ABSTRACT

The study was conducted in 2019 to investigate the greenhouse gases (GHGs) concentrations in rural as well
as coastal Patharghata upazila of Bangladesh. This study received equipment supports from Khulna
University of Enginnering & Technology, Khulna. Air quality was monitored using Gas Analyzers (model:
Handheld 3016) from various locations in Patharghata Upazila. Reading continued for 30 minutes (minimum
time). The wind direction of those sites was also monitored. Finally, the analyzed data was combined,
presented as a table and included in the manuscript. Five individual GHGs (CO, NOX, SOX, PM10 and PM2.5)
were measured in this study. CO concentrations were measured at four selected locations and the
concentrations lied within in the 1.0-1.4 mg/m3
range. The measured NOX concentration (122 µg/m3)
exceeded the standard value (100 µg/m3), hence there is the possibility of health risk. The AQI for SOX can
be placed in good/green state. In case of PM (PM10 and PM2.5) the concentrations exceeded the international
standards (WHO and US) but were within the limit set for Bangladesh.
Keywords: Greenhouse gases, emission, rural area, coastal district, Pathatghata upazila.

Introduction

Greenhouse gases (sometimes abbreviated as GHGs) are gases that absorb and emit radiant energy in the
thermal infrared range. Greenhouse gases cause the greenhouse effect (IPCC, 2015). The major greenhouse
gases in the Earth’s atmosphere are water vapor (H2O), carbon dioxide (CO2), methane (CH4), nitrous oxide
(N2O), and ozone (O3). In the absence of greenhouse gases, the average temperature on the Earth’s surface
will be about -18°C (NASA GISS, 2016) instead of the current average of 15°C (Karl and Trenberth, 2003;
NASA, 2010). Global warming can cause the Earth’s surface temperature to exceed historical values by
2047, adversely affecting ecosystems, biodiversity, and human life. Current emissions rates can raise
temperatures by as much as 2°C, which the UN IPCC has specified by 2036 as an upper limit to avoid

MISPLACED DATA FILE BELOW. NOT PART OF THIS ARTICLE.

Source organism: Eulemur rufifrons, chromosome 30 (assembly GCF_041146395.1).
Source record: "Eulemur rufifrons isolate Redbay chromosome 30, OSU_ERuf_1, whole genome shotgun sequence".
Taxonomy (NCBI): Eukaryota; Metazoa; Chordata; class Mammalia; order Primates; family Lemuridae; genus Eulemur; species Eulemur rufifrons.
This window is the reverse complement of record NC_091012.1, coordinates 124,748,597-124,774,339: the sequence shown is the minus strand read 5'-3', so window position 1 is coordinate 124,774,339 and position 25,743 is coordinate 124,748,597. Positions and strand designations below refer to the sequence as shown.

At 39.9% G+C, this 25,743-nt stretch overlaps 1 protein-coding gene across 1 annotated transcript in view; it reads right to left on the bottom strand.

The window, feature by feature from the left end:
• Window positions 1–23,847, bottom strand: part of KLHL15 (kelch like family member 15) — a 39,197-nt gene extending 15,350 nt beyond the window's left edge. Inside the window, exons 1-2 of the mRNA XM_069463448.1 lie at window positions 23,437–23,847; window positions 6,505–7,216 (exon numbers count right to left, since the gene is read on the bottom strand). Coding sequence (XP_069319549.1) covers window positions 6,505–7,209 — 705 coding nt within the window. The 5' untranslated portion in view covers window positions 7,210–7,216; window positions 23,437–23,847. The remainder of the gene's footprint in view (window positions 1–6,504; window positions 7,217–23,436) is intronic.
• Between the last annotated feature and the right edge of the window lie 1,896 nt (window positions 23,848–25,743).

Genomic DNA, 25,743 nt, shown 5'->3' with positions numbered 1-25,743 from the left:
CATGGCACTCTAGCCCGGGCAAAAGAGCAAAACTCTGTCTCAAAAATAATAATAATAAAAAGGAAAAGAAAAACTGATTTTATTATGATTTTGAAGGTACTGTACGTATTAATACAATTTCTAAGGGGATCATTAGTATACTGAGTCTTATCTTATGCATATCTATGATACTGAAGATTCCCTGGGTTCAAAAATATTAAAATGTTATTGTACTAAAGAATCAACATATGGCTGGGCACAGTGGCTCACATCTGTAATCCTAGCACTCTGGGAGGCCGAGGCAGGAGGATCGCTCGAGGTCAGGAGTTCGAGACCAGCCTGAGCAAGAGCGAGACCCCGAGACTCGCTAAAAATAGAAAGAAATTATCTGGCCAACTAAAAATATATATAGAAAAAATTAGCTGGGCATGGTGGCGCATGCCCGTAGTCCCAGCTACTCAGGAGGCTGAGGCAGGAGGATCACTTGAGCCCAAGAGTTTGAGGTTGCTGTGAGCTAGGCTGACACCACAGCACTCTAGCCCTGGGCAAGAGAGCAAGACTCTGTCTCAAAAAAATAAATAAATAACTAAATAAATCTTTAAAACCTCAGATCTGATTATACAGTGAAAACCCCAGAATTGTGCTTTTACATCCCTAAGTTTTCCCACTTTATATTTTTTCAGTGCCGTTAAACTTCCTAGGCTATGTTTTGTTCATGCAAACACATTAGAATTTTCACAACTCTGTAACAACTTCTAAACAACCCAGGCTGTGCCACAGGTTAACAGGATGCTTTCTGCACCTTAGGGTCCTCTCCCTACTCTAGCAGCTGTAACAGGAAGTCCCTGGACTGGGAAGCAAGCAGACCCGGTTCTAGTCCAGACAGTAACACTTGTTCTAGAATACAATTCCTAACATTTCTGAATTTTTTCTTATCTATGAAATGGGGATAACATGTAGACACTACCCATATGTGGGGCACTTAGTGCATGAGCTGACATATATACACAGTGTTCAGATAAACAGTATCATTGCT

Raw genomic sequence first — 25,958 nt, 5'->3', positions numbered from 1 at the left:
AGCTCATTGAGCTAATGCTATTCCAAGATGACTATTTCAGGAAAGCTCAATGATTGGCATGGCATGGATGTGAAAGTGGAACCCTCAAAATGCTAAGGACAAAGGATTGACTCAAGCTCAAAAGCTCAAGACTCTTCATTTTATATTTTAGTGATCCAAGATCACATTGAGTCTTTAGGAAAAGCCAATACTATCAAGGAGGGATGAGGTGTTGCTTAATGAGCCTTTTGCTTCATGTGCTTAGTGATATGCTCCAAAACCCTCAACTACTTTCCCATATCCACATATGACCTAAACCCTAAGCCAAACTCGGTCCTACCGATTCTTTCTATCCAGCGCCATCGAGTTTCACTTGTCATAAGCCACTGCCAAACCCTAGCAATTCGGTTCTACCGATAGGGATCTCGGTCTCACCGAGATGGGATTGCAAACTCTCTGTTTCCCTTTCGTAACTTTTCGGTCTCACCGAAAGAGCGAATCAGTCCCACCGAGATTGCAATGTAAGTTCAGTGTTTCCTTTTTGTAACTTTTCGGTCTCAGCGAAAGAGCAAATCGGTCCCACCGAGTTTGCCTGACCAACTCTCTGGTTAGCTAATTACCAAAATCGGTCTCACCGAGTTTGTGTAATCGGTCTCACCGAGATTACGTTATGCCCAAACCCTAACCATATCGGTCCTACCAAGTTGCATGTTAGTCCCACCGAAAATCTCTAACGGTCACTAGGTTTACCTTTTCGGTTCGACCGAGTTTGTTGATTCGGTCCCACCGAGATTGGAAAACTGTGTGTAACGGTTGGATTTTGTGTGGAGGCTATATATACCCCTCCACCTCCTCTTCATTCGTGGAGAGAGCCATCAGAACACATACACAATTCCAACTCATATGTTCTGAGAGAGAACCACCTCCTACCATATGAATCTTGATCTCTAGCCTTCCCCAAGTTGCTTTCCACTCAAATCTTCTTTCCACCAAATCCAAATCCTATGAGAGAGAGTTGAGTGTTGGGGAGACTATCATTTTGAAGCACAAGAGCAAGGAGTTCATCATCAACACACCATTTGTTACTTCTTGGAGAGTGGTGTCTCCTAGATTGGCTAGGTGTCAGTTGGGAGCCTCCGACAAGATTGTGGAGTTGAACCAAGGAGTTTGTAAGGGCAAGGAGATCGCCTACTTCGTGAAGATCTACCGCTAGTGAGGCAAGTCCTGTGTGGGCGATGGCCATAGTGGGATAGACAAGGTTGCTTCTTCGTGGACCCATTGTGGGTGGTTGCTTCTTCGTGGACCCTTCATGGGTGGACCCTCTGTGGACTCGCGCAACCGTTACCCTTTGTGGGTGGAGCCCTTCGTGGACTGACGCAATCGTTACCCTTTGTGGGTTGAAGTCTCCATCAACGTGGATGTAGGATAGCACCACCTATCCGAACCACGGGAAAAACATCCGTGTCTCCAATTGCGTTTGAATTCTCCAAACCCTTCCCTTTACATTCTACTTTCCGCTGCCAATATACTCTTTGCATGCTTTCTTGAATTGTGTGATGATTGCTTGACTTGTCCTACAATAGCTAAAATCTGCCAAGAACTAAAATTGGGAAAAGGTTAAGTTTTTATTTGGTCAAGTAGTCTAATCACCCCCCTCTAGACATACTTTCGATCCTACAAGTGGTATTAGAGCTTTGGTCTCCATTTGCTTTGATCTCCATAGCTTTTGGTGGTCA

“dangerous” levels (Mora, 2013).
Human activity since the beginning of the Industrial Revolution (in1750) has increased the atmospheric
concentration of carbon dioxide by 45% from 280 ppm in 1750 to 415 ppm in 2019. This increase occurred
despite the absorption of more than half of the emissions from various natural “sinks” involved in the
carbon cycle (ESRL, 2008). The majority of anthropogenic carbon dioxide emissions are mainly from the
burning of fossil fuels of coal, oil and natural gas, including deforestation, land-use change, soil erosion,
and agriculture (IPCC, 2015). The major source of anthropogenic methane emissions is animal agriculture,
followed by temporary emissions from gas, oil, coal and other industries, solid waste, waste water and rice
production. However, the contribution of each gas to the greenhouse effect is determined by its properties,
its quantity, and the indirect effects it causes. Schmidt et al. (2010) analyzed how individual components of
the atmosphere contribute to the overall greenhouse effect. They estimated that water vapor accounts for
about 50% of the Earth’s greenhouse effect, 25% for clouds, 20% for carbon dioxide, and 5% for traces of
greenhouse gases and aerosols. The direct radiative effect of the mass of methane is about 84 times stronger
than the same mass of carbon dioxide over the 20-year timeframe, but it is present in much smaller
concentrations so that its total direct radiative effect has so far been smaller, in part due to its shorter
atmospheric lifetime in the absence of additional carbon sequestration. On the other hand, methane has a
large indirect radiation effect because it contributes to the formation of ozone in addition to the direct
radiation effect. Sindel et al. (2005) stated that the contribution of methane to climate change is at least